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  • Abbee


Hi, I’m Abbee, one of the co-founders here at So Social. I have travelled a lot over the past few years, so here are some of my 'stories'.

I initially followed a girl named Mollie, or more precisely, 'Where's Mollie'. She was always on the move – Cornwall, Ireland, Spain, etc. – but then she took a trip to Australia. I was so invested in her journey, constantly checking her Instagram and Facebook groups, that I wanted to be just like her – travelling freely and doing whatever I wanted. However, the catch was that I needed money for this adventure. So, I started saving, telling friends and family about my travel plans. I received a lot of sceptical responses, like "You won't last," "It's dangerous for a girl to travel alone," and even "Why would you want to do that?"

Despite the doubts, I continued to follow Mollie's journey. She had transformed into a travel influencer by then, exploring Australia, and I felt a sense of jealousy.

On a random Thursday afternoon, I made a bold move and booked a one-way flight to Australia for a year's time.

I joined Facebook groups, posting that I was going to arrive in September 2017. To my surprise, I actually made friends and arranged to meet up with them when I arrived. I did reach out to Mollie herself, and she was doing meetups in Australia for solo travellers that wanted to make friends, so I put these in my diary to try and plan my schedule around them to meet Mollie herself.

Even though I had a whole year to put together a plan and do some thorough research for this trip, I decided to go with the plan of ‘THE FLOW’ – basically, having no idea where to go or how anything works, but working it out and deciding when I am there.

I was very lucky to have family in Perth who welcomed me with open arms, making the transition much easier. Perth was beautiful, but I knew I needed to make friends. So I messaged my Facebook friend and met her in Perth City a few days after she arrived. After that, I made the next leap of moving from my auntie and uncle's house to Fremantle hostel with Paige – my first hostel experience, so I was very nervous, sceptical, and scared that all my stuff would be stolen. It ended up being a small hostel and everyone there became friends, drinking and eating together. I couldn’t have asked for a better first experience, to be honest. I was getting tired of doing the same things, so I moved on. The flight to Cairns was next.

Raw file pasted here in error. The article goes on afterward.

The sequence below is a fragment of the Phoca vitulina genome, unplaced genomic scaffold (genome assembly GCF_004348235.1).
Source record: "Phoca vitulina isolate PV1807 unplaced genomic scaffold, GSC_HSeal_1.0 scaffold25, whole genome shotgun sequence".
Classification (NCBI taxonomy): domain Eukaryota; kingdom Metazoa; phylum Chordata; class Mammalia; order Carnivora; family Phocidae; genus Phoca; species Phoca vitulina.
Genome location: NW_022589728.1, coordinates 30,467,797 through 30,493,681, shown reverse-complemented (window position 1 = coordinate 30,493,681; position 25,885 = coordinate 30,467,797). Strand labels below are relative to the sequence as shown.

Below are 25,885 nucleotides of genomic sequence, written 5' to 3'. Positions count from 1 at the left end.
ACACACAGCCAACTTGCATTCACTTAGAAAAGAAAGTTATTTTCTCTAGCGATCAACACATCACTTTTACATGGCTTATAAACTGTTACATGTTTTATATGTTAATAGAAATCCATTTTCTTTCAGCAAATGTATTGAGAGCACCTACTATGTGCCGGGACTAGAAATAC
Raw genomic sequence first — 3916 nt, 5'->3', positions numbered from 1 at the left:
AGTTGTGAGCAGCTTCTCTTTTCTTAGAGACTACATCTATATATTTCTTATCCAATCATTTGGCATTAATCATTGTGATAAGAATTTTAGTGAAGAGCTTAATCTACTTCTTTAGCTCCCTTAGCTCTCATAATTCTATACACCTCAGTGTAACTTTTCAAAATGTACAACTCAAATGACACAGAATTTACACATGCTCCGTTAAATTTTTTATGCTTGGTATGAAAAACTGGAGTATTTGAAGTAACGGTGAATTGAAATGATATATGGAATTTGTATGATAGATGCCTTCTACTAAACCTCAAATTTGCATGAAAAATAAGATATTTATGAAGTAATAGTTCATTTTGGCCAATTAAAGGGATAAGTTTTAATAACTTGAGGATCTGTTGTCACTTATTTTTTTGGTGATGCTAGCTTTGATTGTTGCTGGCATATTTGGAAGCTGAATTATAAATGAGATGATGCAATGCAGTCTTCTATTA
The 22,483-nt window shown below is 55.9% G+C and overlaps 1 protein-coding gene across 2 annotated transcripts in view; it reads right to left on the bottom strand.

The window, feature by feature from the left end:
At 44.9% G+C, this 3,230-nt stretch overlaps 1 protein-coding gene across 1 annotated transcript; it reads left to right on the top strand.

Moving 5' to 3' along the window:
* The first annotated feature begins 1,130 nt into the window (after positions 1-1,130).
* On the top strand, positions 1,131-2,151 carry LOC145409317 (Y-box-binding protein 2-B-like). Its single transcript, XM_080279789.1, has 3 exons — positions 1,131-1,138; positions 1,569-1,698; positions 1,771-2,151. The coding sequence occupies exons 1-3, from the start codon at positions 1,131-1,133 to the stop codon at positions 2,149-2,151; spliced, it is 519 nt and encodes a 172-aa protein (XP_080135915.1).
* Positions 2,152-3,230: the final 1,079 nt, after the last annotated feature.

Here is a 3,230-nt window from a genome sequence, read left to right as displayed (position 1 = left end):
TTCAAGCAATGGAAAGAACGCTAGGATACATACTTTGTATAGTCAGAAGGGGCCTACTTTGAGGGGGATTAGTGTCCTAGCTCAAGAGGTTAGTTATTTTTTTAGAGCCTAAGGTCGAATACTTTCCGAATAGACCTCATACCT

Cairns was a bit scary; it had a completely different vibe and it was BOILING. You underestimate the difference in weather in all the places in Australia. I went into a travel shop as I needed help with the east coast trip. I knew everyone had done that, but where to go, how I would get to each place, and the best places to stay – I needed guidance. This guy planned the whole trip for me. A month of constant moving down the east coast, exploring and meeting new people. I could relax; the bus would take me everywhere I needed to go. Most travellers had done this route and I would be safe.

While in Cairns, I checked off a bucket-list item – scuba diving the Great Barrier Reef – IT WAS AMAZING. If you ever get the chance, do it! I had a meltdown after I got back to my hostel as all the photos and videos I took were not there – they disappeared, vanished. I cried and cried because no one would see these amazing photos of me living my best life, doing all these different things. But the lesson was, who cares? I was there. I experienced it. I had the time of my life.

Magnetic Island was my next stop. There were only two hostels on the island, one chill and the other a party hostel. Of course, I went for the party option. Magnetic Island was small, and I drove around on my little scooter with some friends, visiting different beaches and walks. Every evening our hostel was doing something – party games, quizzes, and a lot of socializing. Because it was so small and everyone in the hostel gathered together, I made a few friends. I even asked for a job there so I could stay longer and make some money. Someone who already worked there soon told me it was a bad idea unless I liked being a maid and cleaning up after the parties. So, I moved on.